Indian-born author Sunjeev Sahota among 13 nominees for the Fiction Booker Prize – The New Indian Express

Through PTI

LONDON: British author of Indian origin Sunjeev Sahota is one of 13 authors short of the prestigious Booker Prize 2021 for his novel “China Room”, alongside Nobel Prize winner Kazuo Ishiguro and Pulitzer Prize winner Richard Powers .

The 2021 Long List or “The Booker Dozen” of 13 novels was unveiled on Tuesday, July 27, 2021, after judges assessed 158 novels published in the UK or Ireland between October 1, 2020 and September 30, 2021.

Sahota, 40, nominated for the 2015 Booker Prize for the Year of the Fugitives, is on the shortlist for the 50,000-pound ($ 69,000) prize for her novel “China Room”, inspired in part by the author’s family history.

Briton Ishiguro, who won the Nobel Prize for Literature in 2017, is one of this year’s “dozen bookers” for “Klara and the Sun”, a novel about love and humanity narrated by an android in solar energy.

This is Booker’s fourth nomination for Ishiguro, who won the award in 1989 for “Leftovers of the Day”.

American author Powers is nominated for “Bewilderment”, about an astrobiologist and his neurodivergent son.

Powers won the Pulitzer of Fiction in 2019 for the eco-epic “The Overstory”, which was also a finalist for the Booker Prize.

Other Booker’s nominees on this year’s list include A Passage North, Anuk Arudpragasam; Second Place, Rachel Cusk, The Promise, Damon Galgut; The Softness of the Water, Nathan Harris, One Island, Karen Jennings; A town called Solace, Mary Lawson; Nobody talks about it, Patricia Lockwood; Men of Fortune, Nadifa Mohamed; Great Circle, Maggie Shipstead and Light Perpetual, Francis Spufford.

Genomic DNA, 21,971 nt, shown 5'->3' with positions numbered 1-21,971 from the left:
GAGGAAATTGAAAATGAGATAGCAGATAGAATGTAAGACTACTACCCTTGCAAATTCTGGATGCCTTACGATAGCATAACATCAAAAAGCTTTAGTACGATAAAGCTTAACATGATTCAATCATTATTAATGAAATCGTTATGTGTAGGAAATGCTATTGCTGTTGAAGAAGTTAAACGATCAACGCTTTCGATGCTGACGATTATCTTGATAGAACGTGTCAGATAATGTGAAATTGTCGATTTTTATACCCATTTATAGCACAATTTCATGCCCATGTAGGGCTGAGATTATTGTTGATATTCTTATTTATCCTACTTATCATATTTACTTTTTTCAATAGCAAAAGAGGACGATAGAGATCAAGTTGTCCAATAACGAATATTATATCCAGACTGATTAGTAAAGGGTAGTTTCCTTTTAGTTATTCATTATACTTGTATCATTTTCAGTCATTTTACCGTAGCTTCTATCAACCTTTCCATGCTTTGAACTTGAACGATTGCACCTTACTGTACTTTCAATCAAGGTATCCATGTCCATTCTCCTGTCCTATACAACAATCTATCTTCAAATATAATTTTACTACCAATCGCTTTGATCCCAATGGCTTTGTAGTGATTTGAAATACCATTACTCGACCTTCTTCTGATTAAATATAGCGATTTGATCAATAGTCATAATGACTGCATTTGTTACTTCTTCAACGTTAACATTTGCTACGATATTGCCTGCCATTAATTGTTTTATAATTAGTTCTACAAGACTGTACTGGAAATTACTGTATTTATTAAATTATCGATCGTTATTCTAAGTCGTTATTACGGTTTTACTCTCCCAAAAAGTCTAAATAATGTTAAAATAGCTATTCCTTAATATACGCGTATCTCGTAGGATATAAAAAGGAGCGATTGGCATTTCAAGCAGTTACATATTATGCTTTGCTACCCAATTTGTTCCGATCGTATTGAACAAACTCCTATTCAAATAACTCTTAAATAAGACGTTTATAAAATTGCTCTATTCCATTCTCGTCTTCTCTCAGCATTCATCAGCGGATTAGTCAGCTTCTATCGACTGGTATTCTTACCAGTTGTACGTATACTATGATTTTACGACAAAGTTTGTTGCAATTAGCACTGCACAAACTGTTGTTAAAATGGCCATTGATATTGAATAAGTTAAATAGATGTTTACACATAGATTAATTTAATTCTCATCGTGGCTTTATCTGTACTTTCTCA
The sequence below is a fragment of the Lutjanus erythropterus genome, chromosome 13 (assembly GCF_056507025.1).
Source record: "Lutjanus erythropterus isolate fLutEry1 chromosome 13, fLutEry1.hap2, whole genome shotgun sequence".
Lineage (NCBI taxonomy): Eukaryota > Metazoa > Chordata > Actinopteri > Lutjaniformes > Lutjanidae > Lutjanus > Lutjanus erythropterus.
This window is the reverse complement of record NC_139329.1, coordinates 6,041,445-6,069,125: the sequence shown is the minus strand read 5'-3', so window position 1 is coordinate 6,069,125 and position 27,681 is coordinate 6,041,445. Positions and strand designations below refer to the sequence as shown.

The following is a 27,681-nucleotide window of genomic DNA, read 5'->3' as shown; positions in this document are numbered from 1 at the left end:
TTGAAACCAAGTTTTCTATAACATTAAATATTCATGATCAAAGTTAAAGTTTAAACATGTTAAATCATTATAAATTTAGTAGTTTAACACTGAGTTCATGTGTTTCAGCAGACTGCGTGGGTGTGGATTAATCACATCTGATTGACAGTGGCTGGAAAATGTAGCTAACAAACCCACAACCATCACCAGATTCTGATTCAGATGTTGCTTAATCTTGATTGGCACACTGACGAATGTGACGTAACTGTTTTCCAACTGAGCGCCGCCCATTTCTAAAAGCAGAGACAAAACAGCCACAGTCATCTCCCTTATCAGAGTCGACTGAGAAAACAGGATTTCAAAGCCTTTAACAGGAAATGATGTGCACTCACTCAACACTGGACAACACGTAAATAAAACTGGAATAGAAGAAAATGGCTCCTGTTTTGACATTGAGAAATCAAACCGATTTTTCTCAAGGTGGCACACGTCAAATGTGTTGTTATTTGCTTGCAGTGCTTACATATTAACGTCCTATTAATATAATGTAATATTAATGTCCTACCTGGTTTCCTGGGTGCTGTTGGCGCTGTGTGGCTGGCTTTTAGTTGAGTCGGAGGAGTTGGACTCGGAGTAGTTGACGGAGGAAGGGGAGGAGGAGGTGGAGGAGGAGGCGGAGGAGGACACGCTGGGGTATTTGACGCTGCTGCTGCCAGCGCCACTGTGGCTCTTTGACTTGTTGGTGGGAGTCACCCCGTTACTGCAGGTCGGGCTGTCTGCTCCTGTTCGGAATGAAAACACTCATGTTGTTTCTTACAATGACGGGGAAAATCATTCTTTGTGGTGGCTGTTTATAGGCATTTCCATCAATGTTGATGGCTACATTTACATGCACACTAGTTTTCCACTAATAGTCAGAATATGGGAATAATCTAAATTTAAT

The 13 books on this year’s long list were chosen by the jury: historian Maya Jasanoff (chair); writer and editor Horatia Harrod; actor Natascha McElhone; two-time Booker shortlisted novelist and teacher, Chigozie Obioma; and writer and former Archbishop Rowan Williams.

Historian Jasanoff, who chairs this year’s jury, said: “One thing that unites these books is their power to absorb the reader into an unusual story, and to do so in a crafty and distinctive voice.

Many of them consider how people grapple with the past – whether it’s personal experiences of grief or dislocation or the historical legacy of slavery, apartheid and civil war. .

“Many examine intimate relationships under stress, and through them meditate on ideas of freedom and obligation, or what makes us human.

It is especially striking during the pandemic that all of these books have important things to say about the nature of the community, from the tiny and isolated expanse to the immeasurable expanse of cyberspace, ”Jasanoff said in a statement.

A shortlist of six books will be announced on September 14, and the winner will be crowned on November 3 at a ceremony in London.


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